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Genus Entypus

Is this spider wasp Entypus unifasciatus - Entypus unifasciatus - male Pepsis - Entypus fulvicornis - - Entypus unifasciatus - male Pepsis? - Entypus aratus - female Tarantula Hawk??? - Entypus Black wasp with orange antennae - Entypus unifasciatus Spider wasp - Entypus unifasciatus Entypus fulvicornis
Kingdom Animalia (Animals)
Phylum Arthropoda (Arthropods)
Subphylum Hexapoda (Hexapods)
Class Insecta (Insects)
Order Hymenoptera (Ants, Bees, Wasps and Sawflies)
No Taxon (Aculeata - Ants, Bees and Stinging Wasps)
Superfamily Pompiloidea (Spider Wasps, Velvet Ants and allies)
Family Pompilidae (Spider Wasps)
Subfamily Pepsinae
Tribe Pepsini (Tarantula-hawk Wasps and Allies)
Genus Entypus
Synonyms and other taxonomic changes
Priocnemioides is used in Townes(1)(1957).
Explanation of Names
Entypus Dahlbom, 1843
7 spp. (and 7 sspp.) in our area:(1)(2)
1. Entypus angusticeps: TX
2. Entypus aratus: western (AZ, ID, KS, NM, TX, UT)
3a. Entypus austrinus austrinus: CO, KS, TX
3b. Entypus austrinus fuscatus: AL, KS
4. Entypus fulvicornis: primarily eastern (AL, AR, DC, FL, GA, IA, IL, IN, KS, LA, MD, MO, MS, NC, NE, NJ, NY, OH, PA, SC, TN, TX, VA) and NM
5. Entypus magnus: eastern (GA, TX, NC, NJ, NY)
6a. Entypus texanus atripennis: LA
6b. Entypus texanus texanus: western (AZ, CA, KS, NM, OK, TX)
7b. Entypus unifasciatus cressoni: KS & UT, south to TX & AZ
7c. Entypus unifasciatus unifasciatus: CT & NY south to FL, west to WI, IL, & TX
Medium to large wasps, not quite rivaling Pepsis or Hemipepsis, but most exceed 20 mm and some may attain lengths of almost 30 mm.
Size range of over 20mm to nearly 30mm is one of the best clues.
More technically they belong to the subfamily Pepsinae, tribe Pepsini which is defined by the following characters: groove in 2nd sternite, crease on side of 1st tergite marking off an epipleuron, serrate hind tibiae, at least a partially exposed labrum, concave sides of 1st tergite (look dorsally), spines on end of hind tibia of equal size and spacing.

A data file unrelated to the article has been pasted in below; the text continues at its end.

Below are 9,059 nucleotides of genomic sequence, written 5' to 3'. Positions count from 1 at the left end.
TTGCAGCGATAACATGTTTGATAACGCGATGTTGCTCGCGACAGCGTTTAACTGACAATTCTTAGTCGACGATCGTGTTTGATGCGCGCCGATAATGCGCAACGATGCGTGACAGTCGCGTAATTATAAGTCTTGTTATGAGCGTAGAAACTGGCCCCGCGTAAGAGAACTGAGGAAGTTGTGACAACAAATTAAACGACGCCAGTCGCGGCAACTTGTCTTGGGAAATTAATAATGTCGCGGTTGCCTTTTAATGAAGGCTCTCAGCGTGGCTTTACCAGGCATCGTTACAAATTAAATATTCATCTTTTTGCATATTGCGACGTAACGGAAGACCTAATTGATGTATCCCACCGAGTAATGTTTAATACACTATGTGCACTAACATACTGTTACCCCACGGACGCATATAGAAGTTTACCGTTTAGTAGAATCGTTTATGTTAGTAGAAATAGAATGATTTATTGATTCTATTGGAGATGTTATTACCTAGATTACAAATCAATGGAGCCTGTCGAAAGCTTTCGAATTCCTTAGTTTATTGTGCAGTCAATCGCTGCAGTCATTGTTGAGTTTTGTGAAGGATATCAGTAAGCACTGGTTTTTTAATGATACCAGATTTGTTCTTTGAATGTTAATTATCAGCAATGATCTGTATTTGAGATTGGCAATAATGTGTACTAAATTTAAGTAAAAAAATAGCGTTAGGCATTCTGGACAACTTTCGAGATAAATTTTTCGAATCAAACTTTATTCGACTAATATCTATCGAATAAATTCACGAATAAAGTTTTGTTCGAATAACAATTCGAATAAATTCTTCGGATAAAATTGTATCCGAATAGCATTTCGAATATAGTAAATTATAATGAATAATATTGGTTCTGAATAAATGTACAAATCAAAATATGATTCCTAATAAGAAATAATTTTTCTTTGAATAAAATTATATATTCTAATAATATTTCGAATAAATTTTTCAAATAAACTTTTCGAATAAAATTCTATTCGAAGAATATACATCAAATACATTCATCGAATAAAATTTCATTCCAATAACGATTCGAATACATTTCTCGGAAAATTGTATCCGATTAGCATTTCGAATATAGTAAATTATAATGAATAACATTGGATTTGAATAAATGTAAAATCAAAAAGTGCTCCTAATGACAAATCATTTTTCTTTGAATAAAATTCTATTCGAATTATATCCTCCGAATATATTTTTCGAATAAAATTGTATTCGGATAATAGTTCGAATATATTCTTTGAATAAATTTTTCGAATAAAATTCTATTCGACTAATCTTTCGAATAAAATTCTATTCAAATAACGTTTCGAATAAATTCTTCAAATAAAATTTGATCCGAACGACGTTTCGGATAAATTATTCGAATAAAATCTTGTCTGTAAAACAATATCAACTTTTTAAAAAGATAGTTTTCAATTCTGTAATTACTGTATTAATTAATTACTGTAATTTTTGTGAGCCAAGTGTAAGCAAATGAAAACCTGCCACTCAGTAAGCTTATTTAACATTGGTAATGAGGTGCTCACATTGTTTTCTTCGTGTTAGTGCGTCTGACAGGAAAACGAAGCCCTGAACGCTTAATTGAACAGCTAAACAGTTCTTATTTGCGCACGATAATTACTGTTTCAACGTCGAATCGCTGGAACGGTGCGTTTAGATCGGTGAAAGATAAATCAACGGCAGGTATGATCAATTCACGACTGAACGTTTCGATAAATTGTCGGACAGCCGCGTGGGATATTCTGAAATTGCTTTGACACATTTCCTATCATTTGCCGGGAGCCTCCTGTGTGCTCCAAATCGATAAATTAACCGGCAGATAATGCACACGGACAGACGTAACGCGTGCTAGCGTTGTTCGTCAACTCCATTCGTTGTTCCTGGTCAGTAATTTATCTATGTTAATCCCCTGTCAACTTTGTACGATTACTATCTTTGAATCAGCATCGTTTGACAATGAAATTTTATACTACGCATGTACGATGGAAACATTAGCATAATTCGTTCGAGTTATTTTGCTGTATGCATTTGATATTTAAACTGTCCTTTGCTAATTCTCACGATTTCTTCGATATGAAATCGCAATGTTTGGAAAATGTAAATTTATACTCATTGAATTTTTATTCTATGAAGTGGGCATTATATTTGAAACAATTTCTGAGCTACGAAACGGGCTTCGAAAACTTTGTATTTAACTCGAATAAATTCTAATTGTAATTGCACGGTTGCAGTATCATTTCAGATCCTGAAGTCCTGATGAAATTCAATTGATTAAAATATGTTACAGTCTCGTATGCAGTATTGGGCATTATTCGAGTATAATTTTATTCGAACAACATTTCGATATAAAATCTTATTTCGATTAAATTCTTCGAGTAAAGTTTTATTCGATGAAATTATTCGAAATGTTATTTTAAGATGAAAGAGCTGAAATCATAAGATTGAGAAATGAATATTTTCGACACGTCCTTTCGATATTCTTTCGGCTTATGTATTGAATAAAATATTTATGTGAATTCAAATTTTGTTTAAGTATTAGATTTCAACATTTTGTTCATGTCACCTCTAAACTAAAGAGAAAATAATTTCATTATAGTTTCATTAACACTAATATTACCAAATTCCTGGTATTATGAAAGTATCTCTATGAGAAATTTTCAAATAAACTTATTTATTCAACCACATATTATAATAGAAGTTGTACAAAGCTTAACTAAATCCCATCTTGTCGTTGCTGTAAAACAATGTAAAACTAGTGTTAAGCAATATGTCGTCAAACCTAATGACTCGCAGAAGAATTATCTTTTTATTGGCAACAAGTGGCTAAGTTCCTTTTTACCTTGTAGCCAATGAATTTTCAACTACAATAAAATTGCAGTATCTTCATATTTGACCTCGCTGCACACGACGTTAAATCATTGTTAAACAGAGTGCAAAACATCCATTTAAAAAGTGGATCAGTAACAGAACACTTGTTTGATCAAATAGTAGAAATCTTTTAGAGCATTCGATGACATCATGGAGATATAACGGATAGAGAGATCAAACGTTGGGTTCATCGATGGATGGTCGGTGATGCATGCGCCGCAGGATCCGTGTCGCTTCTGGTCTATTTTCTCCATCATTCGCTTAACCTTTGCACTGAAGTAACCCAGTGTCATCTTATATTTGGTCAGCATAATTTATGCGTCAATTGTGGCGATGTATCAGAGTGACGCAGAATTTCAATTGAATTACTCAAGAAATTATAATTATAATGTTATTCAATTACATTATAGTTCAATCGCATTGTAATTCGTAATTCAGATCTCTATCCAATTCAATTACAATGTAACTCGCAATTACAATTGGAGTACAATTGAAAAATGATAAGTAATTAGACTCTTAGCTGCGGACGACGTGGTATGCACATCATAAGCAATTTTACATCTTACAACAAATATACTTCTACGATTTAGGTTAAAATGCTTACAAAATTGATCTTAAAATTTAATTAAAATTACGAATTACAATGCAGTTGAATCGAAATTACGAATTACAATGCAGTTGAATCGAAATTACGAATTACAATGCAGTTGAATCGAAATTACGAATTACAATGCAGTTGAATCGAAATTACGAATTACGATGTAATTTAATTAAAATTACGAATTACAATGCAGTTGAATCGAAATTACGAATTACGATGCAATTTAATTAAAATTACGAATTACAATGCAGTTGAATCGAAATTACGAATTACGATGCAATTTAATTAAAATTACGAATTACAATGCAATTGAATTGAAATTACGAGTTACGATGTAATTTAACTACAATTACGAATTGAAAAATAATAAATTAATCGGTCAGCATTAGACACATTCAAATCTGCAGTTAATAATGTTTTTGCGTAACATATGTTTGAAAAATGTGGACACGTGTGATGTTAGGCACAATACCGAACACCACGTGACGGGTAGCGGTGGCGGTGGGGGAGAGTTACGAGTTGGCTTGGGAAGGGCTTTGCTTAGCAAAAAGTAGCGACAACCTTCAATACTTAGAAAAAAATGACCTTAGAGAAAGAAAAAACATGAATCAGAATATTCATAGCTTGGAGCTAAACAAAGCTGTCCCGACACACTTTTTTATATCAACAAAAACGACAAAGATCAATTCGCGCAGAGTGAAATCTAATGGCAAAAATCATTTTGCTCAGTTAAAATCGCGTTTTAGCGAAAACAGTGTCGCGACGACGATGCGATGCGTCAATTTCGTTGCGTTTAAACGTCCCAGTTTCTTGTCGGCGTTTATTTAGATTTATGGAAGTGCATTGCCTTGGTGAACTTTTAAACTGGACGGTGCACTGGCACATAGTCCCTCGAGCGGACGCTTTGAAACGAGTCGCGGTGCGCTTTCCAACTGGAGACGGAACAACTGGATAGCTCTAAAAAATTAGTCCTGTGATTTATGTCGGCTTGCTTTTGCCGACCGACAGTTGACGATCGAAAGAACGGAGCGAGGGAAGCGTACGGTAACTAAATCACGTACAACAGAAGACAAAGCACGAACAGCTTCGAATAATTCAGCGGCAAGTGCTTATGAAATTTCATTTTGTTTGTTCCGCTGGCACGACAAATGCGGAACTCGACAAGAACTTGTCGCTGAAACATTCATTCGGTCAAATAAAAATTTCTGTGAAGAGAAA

Subtle wing venation and other characters used to separate genera and species, see Townes(1)(1957) for this information (and keys plus brief species descriptions/discussions).

Wing venation

Overview of Species
Species groups are separated as follows:(1)
fulvicornis group: brush on hind tibia interrupted, strong nipples on fore coxa, second sternite of temale with tubercles, all species in range with orange antennae
E. angusticeps, E. fulvicornis, & E. unifasciatus
magnus group: brush on hind tibia not interrupted, weak nipples on fore coxa, second sternite of female lacking tubercles, most species in range with black antennae (orange only in E. magnus)
E. aratus, E. austrinus E. magnus, & E. texanus

Species follow the following trends based on antennal and wing coloration:
Black antennae and black wings: E. austrinus fuscatus & E. texanus atripennis
Black antennae and orange wings: E. aratus, E. austrinus austrinus, & E. texanus texanus
Orange antennae and black wings: E. fulvicornis & E. magnus
Orange antennae and orange wings: E. angusticeps, E. unifasciatus californicus, E. unifasciatus cressoni
Orange antennae and distinctly banded wings: E. unifasciatus unifasciatus (black, apex with orange band)
The genus is found practically transcontinentally, but some species have restricted ranges.
Open areas, woodland edges; never found in deep woods.
found later in the season (late summer-early autumn)
Adults frequently visit flowers, especially umbellifers and Solidago spp. Adults provision a pre-existing cavity (or modification of a pre-existing) cavity generally with a Lycosid spider, though other similar families such as Agelenids are also reported.
Life Cycle
one generation per year in most of the US
Works Cited
1.Nearctic Wasps of the Subfamilies Pepsinae and Ceropalinae
Henry K. Townes. 1957. Smithsonian Institute Press (Bulletin 209).
2.Catalog of Hymenoptera in America North of Mexico
Karl V. Krombein, Paul D. Hurd, Jr., David R. Smith, and B. D. Burks. 1979. Smithsonian Institution Press.